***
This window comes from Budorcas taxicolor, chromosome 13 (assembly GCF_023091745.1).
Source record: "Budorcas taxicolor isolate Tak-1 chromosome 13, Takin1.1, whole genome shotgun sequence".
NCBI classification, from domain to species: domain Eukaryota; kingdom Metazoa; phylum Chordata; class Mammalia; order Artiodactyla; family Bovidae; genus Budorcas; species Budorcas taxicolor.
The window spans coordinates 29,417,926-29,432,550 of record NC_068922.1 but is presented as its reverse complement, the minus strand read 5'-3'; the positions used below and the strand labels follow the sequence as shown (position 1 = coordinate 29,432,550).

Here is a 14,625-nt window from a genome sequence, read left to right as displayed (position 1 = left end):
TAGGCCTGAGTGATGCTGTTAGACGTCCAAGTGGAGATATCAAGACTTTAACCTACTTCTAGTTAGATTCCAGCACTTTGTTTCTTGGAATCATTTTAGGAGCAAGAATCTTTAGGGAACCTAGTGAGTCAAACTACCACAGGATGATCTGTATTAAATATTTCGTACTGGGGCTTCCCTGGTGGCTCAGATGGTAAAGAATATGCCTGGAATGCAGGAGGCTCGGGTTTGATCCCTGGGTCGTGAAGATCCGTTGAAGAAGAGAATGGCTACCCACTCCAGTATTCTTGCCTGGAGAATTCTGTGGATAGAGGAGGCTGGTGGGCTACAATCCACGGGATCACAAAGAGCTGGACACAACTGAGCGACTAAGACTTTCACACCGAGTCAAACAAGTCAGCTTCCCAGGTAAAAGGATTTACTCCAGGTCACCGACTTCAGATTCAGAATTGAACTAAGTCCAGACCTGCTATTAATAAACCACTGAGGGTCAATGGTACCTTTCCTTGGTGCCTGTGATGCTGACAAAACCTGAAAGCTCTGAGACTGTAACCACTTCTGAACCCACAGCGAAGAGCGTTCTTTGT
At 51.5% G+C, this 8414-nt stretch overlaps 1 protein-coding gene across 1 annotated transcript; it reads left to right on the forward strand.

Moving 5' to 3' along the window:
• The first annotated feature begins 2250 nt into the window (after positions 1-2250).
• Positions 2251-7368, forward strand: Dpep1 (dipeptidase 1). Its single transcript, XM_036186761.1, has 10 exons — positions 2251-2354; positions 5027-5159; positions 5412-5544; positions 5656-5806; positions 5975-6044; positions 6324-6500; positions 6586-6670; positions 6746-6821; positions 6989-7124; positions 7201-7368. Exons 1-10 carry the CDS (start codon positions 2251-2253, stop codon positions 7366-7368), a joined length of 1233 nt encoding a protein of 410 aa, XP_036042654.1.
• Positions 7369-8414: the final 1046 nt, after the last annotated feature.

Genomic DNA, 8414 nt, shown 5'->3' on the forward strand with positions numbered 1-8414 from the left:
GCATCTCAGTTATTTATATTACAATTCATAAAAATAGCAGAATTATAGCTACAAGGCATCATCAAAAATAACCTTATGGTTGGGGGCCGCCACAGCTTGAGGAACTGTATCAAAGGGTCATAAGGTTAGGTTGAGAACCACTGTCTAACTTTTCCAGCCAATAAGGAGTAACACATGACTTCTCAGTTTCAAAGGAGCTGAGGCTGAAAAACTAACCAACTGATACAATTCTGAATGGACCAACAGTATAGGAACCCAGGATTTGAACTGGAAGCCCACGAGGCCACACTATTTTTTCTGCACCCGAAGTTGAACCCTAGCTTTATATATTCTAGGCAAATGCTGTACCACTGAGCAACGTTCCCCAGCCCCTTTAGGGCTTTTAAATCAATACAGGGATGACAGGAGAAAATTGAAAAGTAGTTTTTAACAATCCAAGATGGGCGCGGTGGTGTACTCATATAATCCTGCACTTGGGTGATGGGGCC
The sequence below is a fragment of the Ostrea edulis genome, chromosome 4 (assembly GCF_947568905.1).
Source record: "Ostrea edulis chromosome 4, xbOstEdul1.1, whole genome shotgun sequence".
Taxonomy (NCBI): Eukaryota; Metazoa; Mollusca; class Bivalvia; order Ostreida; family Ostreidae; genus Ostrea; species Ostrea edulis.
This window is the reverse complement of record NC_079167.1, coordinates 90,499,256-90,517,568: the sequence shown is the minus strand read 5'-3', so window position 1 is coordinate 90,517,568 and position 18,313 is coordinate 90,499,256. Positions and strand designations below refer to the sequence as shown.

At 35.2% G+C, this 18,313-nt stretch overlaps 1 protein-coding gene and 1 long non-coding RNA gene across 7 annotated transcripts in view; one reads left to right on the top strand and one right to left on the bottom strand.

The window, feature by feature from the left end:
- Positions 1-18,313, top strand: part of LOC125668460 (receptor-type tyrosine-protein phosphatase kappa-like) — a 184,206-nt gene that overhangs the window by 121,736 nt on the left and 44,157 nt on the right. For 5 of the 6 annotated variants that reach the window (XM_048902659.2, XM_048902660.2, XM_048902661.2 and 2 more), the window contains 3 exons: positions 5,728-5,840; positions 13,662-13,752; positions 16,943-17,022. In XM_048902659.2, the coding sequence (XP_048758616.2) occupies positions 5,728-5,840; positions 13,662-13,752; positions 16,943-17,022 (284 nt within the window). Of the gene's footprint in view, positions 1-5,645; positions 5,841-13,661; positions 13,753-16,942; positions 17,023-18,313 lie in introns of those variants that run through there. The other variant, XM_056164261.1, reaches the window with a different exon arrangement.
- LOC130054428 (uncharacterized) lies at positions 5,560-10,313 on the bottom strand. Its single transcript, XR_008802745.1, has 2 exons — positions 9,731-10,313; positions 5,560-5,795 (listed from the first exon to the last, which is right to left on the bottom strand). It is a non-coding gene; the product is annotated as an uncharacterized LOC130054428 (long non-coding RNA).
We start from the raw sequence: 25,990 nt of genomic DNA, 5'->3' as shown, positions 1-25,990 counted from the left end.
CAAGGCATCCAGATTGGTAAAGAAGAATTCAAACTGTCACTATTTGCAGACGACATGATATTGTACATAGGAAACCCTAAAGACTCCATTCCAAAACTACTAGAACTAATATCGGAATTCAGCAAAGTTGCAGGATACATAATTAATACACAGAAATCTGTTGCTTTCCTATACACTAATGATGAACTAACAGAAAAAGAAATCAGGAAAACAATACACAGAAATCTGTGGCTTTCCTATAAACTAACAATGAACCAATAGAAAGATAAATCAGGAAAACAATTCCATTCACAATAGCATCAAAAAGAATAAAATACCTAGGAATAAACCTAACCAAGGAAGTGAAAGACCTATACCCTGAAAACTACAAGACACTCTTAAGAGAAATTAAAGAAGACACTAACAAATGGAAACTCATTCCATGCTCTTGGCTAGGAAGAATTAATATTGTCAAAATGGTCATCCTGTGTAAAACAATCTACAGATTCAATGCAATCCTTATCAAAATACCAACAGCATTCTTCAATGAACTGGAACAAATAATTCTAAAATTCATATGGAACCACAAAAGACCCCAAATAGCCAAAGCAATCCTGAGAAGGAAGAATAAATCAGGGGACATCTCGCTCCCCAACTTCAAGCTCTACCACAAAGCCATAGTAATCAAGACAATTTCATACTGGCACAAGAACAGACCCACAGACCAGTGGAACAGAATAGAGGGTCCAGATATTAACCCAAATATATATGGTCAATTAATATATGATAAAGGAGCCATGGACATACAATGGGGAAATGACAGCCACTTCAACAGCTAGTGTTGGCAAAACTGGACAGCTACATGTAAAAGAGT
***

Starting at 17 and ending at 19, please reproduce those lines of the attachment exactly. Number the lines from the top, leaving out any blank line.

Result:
This window is the reverse complement of record NC_079167.1, coordinates 90,499,256-90,517,568: the sequence shown is the minus strand read 5'-3', so window position 1 is coordinate 90,517,568 and position 18,313 is coordinate 90,499,256. Positions and strand designations below refer to the sequence as shown.

At 35.2% G+C, this 18,313-nt stretch overlaps 1 protein-coding gene and 1 long non-coding RNA gene across 7 annotated transcripts in view; one reads left to right on the top strand and one right to left on the bottom strand.

The window, feature by feature from the left end: